A Local March For Trayvon Martin

By Tandy James
On February 26, 2012, George Zimmerman and Trayvon Martin were engaged in an altercation that resulted in the death of seventeen year-old Trayvon Martin. On July 13, 2013, Zimmerman was found not guilty of the death of Martin in Sanford, Florida by six female jurors. Outcries of the public were quickly heard only moments after the announcement of the verdict. A protest was held in Hunts Point on July 15, 2013 where local residents came out to support Trayvon Martin and speak out for minority justice.

Mailyn Bingham showing her respects to Trayvon Martin and making a difference for her son. (Photo by Tandy James

Mailyn Bingham showing her respects to Trayvon Martin and making a difference for her son. (Photo by Tandy James

On the late summer afternoon, Bronx residents came out to march in respect for Trayvon Martin. Despite the heat some protesters could be seen in hoodies while carrying Arizona Iced Tea. While walking down the streets of Southern Boulevard, protesters yelled out “No justice equals no peace!” There was a common theme of unity and a yearning for equality amongst the crowd.

“They should’ve had a racially and gender diverse jury,” says Ashley Tsegai a teenager getting a slice of pizza in the neighborhood.
She discusses what she thought were, “holes in the case”.Tsegai also adds,

“ I feel that because he was targeted because he was not black, it [the case] was blown out of proportion” Tsegai mentions that all of this was “powered by the prominent race factor” and she does not agree with the verdict.

Concurring with Tsegai, her older brother, Agazi Tsegai believes that the case was wrong and he couldn’t understand how Zimmerman was not found guilty for any of the counts put up against him.

“They’re in Florida, black folks don’t belong there”, he jokingly states after he was asked why he think the case went through as it did.

The eldest Tsegai later mentioned that Obama did the right thing in stepping in the situation.

“He had the power to do so… he’s(Zimmerman) gonna go to jail, definitely” says the eldest Tsegai.
In the midst of the crowd there was Mailyn Bingham, holding up a small poster while listening to speakers at the rally. When asked why she was there she simply said,

“ I have a seventeen year-old son, so I’m here for him, for Trayvon”
Many participants agree that race played a vital role in the case.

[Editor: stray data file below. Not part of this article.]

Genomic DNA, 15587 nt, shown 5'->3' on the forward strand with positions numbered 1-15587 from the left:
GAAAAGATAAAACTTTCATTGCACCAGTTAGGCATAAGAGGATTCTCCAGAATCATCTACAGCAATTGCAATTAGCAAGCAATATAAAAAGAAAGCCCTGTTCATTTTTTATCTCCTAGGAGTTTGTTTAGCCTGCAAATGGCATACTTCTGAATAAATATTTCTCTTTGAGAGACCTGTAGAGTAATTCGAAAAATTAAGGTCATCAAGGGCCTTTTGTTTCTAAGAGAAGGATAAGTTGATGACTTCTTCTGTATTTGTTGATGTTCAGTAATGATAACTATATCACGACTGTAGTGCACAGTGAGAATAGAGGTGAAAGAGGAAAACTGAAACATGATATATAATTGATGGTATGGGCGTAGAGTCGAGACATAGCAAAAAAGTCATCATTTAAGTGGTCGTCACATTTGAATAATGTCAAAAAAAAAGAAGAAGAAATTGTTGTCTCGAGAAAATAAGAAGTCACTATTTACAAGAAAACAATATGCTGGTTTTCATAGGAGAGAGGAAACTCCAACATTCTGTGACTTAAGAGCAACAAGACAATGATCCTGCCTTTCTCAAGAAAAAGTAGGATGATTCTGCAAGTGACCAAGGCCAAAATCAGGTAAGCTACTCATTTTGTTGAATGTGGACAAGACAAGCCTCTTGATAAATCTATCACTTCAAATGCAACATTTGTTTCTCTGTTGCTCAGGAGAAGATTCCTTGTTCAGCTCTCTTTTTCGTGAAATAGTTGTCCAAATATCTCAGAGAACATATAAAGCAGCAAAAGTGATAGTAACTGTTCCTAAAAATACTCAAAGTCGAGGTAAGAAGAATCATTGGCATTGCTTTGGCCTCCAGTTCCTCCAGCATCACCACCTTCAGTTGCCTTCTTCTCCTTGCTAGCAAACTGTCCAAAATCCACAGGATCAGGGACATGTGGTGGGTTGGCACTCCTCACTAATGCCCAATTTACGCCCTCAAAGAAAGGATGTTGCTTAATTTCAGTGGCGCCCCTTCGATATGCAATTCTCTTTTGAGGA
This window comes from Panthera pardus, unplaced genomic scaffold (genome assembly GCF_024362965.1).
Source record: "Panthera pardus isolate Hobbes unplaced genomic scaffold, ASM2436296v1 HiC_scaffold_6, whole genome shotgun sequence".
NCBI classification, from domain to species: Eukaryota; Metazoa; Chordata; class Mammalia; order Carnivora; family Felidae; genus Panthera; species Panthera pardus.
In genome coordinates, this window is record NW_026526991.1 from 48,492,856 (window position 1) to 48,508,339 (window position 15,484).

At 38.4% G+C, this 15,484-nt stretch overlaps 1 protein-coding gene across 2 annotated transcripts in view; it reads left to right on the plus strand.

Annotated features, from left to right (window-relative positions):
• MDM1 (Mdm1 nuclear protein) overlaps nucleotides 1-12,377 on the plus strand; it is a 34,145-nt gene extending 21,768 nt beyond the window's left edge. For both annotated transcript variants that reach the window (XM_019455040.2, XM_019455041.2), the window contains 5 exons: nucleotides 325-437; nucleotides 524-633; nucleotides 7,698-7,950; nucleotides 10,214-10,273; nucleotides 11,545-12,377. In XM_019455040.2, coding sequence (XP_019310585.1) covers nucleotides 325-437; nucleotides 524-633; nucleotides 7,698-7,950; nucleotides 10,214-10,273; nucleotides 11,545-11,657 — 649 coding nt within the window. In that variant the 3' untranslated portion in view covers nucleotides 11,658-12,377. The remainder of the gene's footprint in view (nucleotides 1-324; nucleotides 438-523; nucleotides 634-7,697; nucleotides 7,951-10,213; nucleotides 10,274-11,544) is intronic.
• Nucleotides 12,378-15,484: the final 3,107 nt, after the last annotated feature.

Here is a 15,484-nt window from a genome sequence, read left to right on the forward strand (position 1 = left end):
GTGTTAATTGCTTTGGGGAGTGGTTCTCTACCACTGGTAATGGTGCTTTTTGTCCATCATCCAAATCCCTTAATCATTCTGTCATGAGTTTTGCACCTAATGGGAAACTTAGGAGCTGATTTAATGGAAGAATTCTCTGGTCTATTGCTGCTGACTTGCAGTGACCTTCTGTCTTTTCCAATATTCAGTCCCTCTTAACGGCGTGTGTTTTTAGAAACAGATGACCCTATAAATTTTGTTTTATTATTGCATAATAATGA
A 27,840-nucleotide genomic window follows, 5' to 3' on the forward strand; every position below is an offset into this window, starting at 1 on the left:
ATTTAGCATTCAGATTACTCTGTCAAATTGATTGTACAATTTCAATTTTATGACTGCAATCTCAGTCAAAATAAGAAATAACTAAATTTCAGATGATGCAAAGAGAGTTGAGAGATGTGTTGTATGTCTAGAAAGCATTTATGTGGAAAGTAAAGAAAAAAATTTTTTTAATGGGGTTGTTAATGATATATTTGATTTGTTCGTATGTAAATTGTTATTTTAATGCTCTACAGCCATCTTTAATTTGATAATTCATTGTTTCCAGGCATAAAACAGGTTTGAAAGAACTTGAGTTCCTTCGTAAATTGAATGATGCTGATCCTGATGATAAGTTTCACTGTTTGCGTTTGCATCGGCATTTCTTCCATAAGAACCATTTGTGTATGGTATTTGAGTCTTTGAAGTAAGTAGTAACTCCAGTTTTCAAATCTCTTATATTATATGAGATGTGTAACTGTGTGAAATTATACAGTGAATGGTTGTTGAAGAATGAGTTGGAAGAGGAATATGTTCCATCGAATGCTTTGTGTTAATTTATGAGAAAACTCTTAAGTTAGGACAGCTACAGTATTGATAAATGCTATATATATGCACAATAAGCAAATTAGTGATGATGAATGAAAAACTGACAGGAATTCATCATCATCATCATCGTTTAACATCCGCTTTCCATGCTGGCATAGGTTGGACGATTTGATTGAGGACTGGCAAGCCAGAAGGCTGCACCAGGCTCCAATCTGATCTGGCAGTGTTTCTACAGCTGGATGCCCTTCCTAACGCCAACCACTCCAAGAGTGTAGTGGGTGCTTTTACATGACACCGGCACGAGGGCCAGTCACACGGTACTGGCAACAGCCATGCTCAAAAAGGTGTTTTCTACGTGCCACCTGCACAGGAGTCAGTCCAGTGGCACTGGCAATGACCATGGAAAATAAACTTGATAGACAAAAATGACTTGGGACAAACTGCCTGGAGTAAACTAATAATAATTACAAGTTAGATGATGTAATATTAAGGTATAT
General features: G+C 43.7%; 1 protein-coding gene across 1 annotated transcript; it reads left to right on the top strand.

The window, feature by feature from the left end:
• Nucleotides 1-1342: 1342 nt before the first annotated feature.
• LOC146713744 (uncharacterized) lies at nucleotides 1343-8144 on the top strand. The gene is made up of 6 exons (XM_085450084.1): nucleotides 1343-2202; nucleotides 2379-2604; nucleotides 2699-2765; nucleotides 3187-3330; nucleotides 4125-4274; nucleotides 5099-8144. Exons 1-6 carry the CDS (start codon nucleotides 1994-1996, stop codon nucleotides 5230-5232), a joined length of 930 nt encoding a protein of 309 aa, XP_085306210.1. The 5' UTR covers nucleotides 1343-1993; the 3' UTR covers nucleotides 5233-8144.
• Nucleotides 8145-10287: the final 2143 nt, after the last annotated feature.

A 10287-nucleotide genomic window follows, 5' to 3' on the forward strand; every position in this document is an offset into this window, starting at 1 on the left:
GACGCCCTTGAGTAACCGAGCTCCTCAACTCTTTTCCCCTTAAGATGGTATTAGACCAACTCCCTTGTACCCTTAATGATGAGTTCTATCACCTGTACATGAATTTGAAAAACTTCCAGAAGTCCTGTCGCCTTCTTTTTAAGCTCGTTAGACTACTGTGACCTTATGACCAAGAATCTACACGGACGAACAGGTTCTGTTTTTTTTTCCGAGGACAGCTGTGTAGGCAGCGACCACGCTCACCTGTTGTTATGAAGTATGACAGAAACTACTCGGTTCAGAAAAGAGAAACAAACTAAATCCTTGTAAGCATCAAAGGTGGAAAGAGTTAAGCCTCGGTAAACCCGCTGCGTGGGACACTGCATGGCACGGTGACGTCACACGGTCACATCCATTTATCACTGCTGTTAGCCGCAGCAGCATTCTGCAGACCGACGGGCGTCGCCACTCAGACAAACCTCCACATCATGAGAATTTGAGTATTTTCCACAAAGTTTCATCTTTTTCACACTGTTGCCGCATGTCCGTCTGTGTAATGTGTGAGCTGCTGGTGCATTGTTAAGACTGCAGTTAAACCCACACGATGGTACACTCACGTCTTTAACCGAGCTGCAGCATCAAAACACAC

Protesetrs gather with signs. (Photo By Tandy James)

Protesetrs gather with signs. (Photo By Tandy James)

Bingham cleared up the message of the entire assembly as she states,

“We’re united and we’re not gonna tolerate this anymore.”
There was a universal sense of unity circulating around the crowd as Sherian Russell observed protesters with a toddler in tow.
“ The system always seems to work against us.” says Russell.
Russell also mentions that hopefully when they take Geroge Zimmerman to civil court we will see some justice.
One of the notable speakers present at the rally was Reverend Dr. Kahli Mootoo, a pastor at Bright Temple A.M.E. Church.

Reporter Tandy James intervewing Pastor Kahli Mootoo on Hunts Point protest. (Photo By Gwenette Timmerman)

Reporter Tandy James intervewing Pastor Kahli Mootoo on Hunts Point protest. (Photo By Gwenette Timmerman)

Reverend Mootoo says,” Every young man with baggy pants is not a drug dealer”
He adds that “we need to gather for social change and not wait for someone to get killed”
“ We need to be proactive not reactive”-Reverend Mootoo
While Reverend Mootoo was explaining things that our communities can do to be proactive he said that we needed to “teach our young people to interact with police and our police how to interact with urban kids”
He mentions that these are just the beginning steps to something greater.
Everyone who went out to Hunts Point today had a connection to Trayvon Martin. Although race was a large part in the protest, some participants mentioned something deeper.
James Frey, who says he has “ a lot of friends who live up here and suffer from police harassment”. He felt that every person counts .
“I think that as many people as possible need to take control of a basic condition of their lives… taking the streets is one way to do that.”
Freelance journalist Doris Kohn unknowingly concurred with participant Mailyn Bingham when she says “people are just united”
Kohn spoke for the people when she said,” We believe you cannot reform racism and capitalism, capitalism loves racism… put capitalism against racism and they’ll [the people] love it.
This small protest was just a fraction of the others going on across the nation. At least in Hunts Point people will fight for justice for Trayvon Martin.


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